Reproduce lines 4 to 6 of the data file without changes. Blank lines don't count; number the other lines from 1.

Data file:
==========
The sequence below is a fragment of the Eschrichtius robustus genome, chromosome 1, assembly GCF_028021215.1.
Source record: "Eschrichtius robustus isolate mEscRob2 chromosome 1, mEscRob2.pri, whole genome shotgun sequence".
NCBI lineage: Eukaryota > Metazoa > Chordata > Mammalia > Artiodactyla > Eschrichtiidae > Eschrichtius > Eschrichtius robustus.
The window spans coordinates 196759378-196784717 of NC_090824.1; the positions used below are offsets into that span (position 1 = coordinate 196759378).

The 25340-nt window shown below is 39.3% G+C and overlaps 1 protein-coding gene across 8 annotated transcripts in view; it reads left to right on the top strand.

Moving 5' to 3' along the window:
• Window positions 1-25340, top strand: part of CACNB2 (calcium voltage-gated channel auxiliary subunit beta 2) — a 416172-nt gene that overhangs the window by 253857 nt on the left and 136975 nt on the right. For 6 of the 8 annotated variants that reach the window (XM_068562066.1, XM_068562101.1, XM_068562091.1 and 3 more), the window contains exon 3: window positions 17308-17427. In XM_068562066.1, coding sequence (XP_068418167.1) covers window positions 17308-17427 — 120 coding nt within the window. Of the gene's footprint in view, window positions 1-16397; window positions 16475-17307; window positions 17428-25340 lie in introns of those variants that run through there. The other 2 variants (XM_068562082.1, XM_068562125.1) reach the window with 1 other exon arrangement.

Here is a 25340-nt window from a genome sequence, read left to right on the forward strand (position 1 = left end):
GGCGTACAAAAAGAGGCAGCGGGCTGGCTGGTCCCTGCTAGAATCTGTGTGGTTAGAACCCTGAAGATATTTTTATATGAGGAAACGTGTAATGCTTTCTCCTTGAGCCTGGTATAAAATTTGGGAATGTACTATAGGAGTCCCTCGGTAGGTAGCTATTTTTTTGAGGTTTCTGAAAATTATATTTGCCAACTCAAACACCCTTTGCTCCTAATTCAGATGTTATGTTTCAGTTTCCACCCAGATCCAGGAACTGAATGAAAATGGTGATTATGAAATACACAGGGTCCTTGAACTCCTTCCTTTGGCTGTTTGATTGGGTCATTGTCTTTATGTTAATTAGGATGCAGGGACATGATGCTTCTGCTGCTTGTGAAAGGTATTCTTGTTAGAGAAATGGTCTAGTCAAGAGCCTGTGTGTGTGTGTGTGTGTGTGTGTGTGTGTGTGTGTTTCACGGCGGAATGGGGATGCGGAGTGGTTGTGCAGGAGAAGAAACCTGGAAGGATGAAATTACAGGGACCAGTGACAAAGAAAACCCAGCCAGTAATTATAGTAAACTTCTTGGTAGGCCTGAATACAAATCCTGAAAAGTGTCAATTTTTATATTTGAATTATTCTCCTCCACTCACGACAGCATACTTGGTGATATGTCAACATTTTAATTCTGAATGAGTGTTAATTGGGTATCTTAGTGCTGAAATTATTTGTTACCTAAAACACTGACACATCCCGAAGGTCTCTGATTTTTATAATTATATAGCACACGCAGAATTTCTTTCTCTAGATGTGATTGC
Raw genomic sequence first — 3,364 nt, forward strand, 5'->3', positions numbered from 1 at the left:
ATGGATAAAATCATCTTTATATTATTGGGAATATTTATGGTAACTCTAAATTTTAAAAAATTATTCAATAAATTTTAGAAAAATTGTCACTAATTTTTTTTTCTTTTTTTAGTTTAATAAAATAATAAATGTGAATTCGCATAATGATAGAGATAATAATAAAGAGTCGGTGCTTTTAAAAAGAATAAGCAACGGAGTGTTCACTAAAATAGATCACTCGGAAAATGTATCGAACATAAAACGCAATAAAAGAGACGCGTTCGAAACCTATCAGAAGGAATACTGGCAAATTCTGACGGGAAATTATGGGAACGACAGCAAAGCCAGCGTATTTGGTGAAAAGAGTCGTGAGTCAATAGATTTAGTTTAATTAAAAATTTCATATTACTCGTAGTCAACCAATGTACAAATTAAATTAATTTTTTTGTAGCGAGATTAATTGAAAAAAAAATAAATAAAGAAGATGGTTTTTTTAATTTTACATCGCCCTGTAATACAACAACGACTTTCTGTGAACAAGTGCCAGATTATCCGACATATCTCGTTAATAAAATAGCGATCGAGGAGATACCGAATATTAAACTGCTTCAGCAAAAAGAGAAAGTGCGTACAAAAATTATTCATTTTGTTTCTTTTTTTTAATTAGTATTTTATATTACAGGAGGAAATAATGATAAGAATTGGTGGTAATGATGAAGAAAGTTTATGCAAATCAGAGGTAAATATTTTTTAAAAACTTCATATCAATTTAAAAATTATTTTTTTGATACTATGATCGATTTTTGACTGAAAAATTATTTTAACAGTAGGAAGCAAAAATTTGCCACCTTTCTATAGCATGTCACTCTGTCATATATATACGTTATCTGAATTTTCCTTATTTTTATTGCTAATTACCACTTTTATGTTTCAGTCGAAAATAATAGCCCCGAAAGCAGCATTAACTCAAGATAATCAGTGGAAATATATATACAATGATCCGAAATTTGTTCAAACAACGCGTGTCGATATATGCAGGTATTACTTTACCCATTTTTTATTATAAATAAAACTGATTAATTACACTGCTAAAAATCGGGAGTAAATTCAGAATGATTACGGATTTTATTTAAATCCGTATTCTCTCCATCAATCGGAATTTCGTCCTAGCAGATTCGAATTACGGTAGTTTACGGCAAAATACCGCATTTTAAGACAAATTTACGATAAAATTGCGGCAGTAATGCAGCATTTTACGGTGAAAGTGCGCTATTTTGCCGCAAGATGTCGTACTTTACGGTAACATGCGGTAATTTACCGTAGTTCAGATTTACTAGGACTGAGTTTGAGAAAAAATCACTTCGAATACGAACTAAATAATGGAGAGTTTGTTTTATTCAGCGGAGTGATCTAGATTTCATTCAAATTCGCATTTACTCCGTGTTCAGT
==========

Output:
The window spans coordinates 196759378-196784717 of NC_090824.1; the positions used below are offsets into that span (position 1 = coordinate 196759378).

The 25340-nt window shown below is 39.3% G+C and overlaps 1 protein-coding gene across 8 annotated transcripts in view; it reads left to right on the top strand.

Moving 5' to 3' along the window: